So, we examined the sample ecosystems the ScienCenter provided, such as the ocean, desert and arctic.
|My Mom and my boys|
|My Dad was asked to take a photo of a family with an iPad. I could have stepped in and offered to handle the technology, but I was too amused by Xan, 7, coaching grandpa on how to work it.|
|An ice wall in the arctic ecosystem exhibit.|
The boys were completely fascinated by this display and I had to drag them out of it so we could stop by the Natural History Museum before we left Exposition Park to get some lunch.
Military readers: The L.A. Natural History Museum allows military families to get two adults and two children in to the museum for free... a savings of about $45. Just show your military ID. And there is a lot of great stuff kids love... such as dinosaur poop. Which was the only thing Xan remembered from his visit to the museum when he was 4. Not the dinosaur skeletons, not the stuffed elephants... petrified dinosaur poop. Sadly, I did not get a photo of the dino defecation... all the more reason for you to visit the museum yourself.
One of the things that I found fascinating as a child was Megamouth, a large, rare shark that was caught off of nearby Catalina Island. My kids thought it was cool... and I remember it as being bigger.
Here is proof I was actually there... Usually I am behind the camera.
I have always enjoyed the dioramas of stuffed animals the museum has had on display. Here are a few of my favorites:
One of the halls in the original museum has a domed foyer and this is the stained glass in the ceiling:
My favorite dino, Triceratops (with a T-rex breathing down its neck):
The boys checking out dinosaur howls. Turns out that some of them had anatomy that worked a lot like a trombone.
The museum also featured an "edible garden" with grapes, artichokes, etc. But they had a security guard in it so that you didn't eat anything. That just doesn't seem quite right to me. If you can't eat it, then it is not edible, is it?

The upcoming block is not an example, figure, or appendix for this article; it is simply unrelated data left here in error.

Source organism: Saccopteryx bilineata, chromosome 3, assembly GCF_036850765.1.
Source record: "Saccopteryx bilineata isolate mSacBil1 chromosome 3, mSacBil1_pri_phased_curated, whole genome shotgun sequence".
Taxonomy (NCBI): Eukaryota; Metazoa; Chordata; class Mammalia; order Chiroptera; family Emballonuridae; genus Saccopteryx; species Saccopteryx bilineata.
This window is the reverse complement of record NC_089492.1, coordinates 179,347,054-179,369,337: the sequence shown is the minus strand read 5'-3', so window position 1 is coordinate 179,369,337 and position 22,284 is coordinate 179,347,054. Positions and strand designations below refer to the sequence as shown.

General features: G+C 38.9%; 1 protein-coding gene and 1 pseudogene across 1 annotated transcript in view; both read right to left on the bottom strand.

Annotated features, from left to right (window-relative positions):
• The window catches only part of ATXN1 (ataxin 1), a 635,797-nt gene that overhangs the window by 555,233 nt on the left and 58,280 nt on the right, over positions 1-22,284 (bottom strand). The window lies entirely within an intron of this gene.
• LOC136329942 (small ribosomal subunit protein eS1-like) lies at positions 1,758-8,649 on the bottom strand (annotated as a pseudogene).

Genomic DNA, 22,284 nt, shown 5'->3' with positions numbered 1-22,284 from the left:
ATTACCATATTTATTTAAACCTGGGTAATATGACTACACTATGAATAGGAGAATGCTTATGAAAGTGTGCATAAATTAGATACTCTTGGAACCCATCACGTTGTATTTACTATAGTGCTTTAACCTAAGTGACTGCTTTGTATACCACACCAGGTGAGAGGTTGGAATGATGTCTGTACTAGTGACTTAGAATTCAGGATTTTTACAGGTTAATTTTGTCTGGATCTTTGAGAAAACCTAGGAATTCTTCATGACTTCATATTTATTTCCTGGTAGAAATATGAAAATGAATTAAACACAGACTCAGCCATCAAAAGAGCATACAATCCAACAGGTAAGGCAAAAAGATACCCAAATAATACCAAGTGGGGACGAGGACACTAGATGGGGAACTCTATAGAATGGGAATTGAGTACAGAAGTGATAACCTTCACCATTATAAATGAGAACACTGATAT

With the 20-minute drive to lunch and the hour or so we spent in the Natural History Museum (and we definitely did not have a chance to see everything!), I had some time to get the pig carcass out of my mind before I chowed down. My parents love to eat at The Gumbo Pot in the old L.A. Farmer's Market whenever they are in the city, so we stopped there to eat... and to get my niece birthday presents at the American Girl doll store at the nearby mall, a place I would never otherwise venture in to.
The farmer's market is more than 75 years old and truly started out as a farmer's market before L.A. grew in to the hulking metropolis it is now. From what I have been told, it has not changed much.... relatively speaking.
Once my belly was full, I was much more inclined to stomach the American Girl store. Now, I do not have daughters, nor was a much in to dolls as a child. But I can appreciate the American Girl brand and what they have accomplished from a social scholar/marketing perspective. Any company that can get parents to spend more on doll clothes than they do on their own kid's clothes must be doing something right when it comes to American capitalism.
So, here is the front of this doll business phenomenon... iconic Barbie couldn't even get her store in Shanghai, her only store, to last more than two years. American Girl has 15 stores across the U.S.
Of course, as you would expect, you can buy an American Girl doll that looks like you... or one that you would like to look like, whichever you prefer. This is a step up in diversity from Barbie, where Barbie is blonde with blue eyes. If you want a Barbie that looks like you and you are not blonde and blue-eyed, you'd have to settle for Midge, P.J. or Miko. I was blonde and blue-eyed, so it wasn't until I was in high school where I realized that is might effect the psyches of other girls. Regardless, it has been proven that none of us have Barbie's figure, so, regardless of hair,skin and eye color, Barbie is a fraud. I am pleased to report that the American Girl dolls are more realistic in their proportions.